Interconnected spaces and class topics are part of creating a new type of high school graduate.
A giant trapezoidal building with a donut hole in the middle rises from the flatlands of a former ranch outside Tampa, Florida. Clad in shiny metal, the building has a futuristic gleam, and an equally futuristic feel inside, with state-of-the-art science labs, robotics studios, and media centers. Squint, and it’s a tech startup’s well-heeled headquarters. But the building is actually a brand-new high school geared around the jobs of the future.
The educational goals of Kirkland Ranch Academy of Innovation (KRAI) in the Tampa suburb of Wesley Chapel are built into its campus. The public high school is focused on career and technical education, an emerging concept in secondary schooling in the U.S. that seeks to use the four years of high school to prepare students for a wide range of educational and workforce futures—from graduate school to jobs with local companies immediately after graduation.
Across the country, schools are reorienting their courses to accommodate the 30% to 40% of high schoolers who don’t plan to attend a four-year university after graduation, bringing in a more diverse set of education and training opportunities that can prepare them to jump directly into the estimated 30 million well-paying jobs that don’t require a bachelor’s degree.
KRAI, now in its first academic year, was specifically designed to teach the hard and soft skills students will need to follow those paths, even into jobs and industries that don’t yet exist.
KRAI was designed by CannonDesign and Hepner Architects to create a mix of physical spaces where students can learn trades, collaborate with each other, and learn how to apply technical skills to a variety of real-world problems. The curriculum is built around the current demands of industries in the region, including construction, robotics, and healthcare. The school’s classrooms are designed to give teenagers early access to the tools and processes that make these industries tick.
“The [Pasco County school] district came up with a huge vision,” says Michael Kmak, vice president of CannonDesign. “But on top of that, they came with their data. They were an excellent partner in finding all the careers that businesses in the tri-county area were looking for, what students were interested in at the middle school and high school levels, what parents were interested in for students’ careers going forward.”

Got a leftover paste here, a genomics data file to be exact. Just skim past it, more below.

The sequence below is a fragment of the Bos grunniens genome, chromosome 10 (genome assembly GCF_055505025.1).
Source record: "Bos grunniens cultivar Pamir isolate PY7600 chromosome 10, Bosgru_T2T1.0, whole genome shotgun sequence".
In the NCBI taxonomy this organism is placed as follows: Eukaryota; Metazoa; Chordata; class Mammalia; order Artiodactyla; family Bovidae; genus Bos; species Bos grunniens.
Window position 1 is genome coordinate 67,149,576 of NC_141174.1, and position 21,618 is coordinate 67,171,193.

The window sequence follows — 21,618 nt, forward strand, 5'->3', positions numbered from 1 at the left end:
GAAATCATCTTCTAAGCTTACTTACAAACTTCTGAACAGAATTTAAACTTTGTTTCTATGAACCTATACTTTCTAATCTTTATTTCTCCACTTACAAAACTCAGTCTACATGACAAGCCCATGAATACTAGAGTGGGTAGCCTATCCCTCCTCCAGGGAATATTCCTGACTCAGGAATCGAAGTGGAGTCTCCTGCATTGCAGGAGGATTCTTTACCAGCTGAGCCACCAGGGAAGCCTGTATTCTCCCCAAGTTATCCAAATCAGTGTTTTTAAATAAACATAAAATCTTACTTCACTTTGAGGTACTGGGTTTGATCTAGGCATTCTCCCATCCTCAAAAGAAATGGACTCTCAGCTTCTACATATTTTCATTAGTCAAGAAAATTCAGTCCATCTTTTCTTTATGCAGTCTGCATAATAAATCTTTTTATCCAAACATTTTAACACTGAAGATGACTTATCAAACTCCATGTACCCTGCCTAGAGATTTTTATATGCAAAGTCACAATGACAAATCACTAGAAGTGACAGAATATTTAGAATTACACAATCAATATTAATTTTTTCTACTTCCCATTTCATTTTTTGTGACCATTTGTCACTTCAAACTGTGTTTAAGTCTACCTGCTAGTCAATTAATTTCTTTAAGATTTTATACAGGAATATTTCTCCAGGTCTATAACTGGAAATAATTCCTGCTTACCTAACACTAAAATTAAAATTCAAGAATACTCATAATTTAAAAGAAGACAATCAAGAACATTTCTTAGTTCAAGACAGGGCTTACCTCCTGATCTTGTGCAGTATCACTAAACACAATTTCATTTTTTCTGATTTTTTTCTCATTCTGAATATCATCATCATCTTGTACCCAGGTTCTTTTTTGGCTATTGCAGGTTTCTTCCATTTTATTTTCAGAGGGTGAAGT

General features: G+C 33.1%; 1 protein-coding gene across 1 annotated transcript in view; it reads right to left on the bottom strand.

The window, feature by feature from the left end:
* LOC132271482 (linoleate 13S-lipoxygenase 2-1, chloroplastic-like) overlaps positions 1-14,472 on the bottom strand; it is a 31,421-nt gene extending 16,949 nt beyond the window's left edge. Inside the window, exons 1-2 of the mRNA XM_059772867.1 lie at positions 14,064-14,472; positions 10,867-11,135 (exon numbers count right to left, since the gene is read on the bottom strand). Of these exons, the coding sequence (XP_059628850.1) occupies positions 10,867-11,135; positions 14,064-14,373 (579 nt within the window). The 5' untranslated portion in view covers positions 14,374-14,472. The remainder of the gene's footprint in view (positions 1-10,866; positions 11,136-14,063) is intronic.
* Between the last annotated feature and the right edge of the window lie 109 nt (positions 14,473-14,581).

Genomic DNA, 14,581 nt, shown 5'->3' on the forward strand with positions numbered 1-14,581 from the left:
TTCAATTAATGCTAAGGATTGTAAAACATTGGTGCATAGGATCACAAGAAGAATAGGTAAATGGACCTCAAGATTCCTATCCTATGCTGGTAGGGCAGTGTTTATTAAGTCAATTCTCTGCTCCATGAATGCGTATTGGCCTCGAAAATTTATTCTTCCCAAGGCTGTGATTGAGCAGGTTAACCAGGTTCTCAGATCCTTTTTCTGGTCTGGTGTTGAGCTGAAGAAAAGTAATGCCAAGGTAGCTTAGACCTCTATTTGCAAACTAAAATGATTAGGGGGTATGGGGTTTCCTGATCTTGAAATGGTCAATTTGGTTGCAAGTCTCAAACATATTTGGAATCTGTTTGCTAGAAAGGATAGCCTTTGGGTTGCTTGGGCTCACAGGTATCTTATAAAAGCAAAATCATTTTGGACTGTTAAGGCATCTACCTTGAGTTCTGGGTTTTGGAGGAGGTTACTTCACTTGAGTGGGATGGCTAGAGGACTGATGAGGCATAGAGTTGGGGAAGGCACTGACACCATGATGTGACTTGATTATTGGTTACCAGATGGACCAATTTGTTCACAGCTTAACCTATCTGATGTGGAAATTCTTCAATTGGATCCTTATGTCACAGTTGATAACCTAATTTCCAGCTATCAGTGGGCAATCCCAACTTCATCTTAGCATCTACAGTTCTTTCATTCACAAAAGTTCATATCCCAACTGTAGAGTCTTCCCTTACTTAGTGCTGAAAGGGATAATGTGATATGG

Going beyond the typical wood-and-metal shops of yesteryear, KRAI’s skill-centric laboratories include an auto garage, areas for engineering, electronics, robotics, welding, cyber security, biomedical science, and patient care. Paul Mills leads CannonDesign’s practice, focused on primary and secondary education, and he says the school’s labs are just part of the picture.
They’re also designed to enable collaboration between students and an intermixing of technical skills. Rather than training a student to work as an electrician, for example, the school aims to show how electrical skills are used in different fields, and how they can combine their electrical skills with someone else’s skills in construction or robotics to solve problems.
“What we’re hearing time and time again is the need for soft skills,” Mills says. “Working interpersonally as teams, as leaders, as people who can be responsive to tasks assigned to them. And when we designed the building, we tried to think in terms of how we can reinforce those soft skills.”
Collaboration is key to both the curriculum and the design. “Our classrooms are set up so that there’s no front of the classroom. Every desk is easily movable because we want that constant change in how teachers are teaching,” says Dee Dee Johnson, the school’s principal. “We know that we need our students to be able to collaborate in order to be innovative, so they’re not just sitting there working by themselves. They are constantly in different groupings and pairings.”
The students are also taking subject matter from one class to another, designing a bridge in engineering class, learning about the geometry behind the design in math class, exploring the history of ancient bridges in social studies, and then writing a paper on it all in English. Some of this cross-class integration is even physical. Rollable garage doors separate the lab spaces for building construction and electricity, and Johnson says those doors can open up to combine lessons.
The school’s donut-hole design creates a large central courtyard where outdoor learning can take place. It’s an area that’s used for lunch and social purposes as well as indoor-outdoor learning. And because high school is not only about career preparation, it’s also used for school dances.
Flows across the courtyard, across classrooms, and even within laboratory spaces are all part of grounding students in the concept that they’re part of a network of overlapping skills, not just individual students preparing for jobs that exist in silos.
“It is the interconnectivity of the way the school was designed that facilitates that process of developing not just the technical skills that students would have but also those soft skills,” says Kim Moore, assistant superintendent for career and innovative programs at the Pasco County School District. “The beauty of the school is it provides students with those opportunities.”
This article first appeared in www.fastcompany.com
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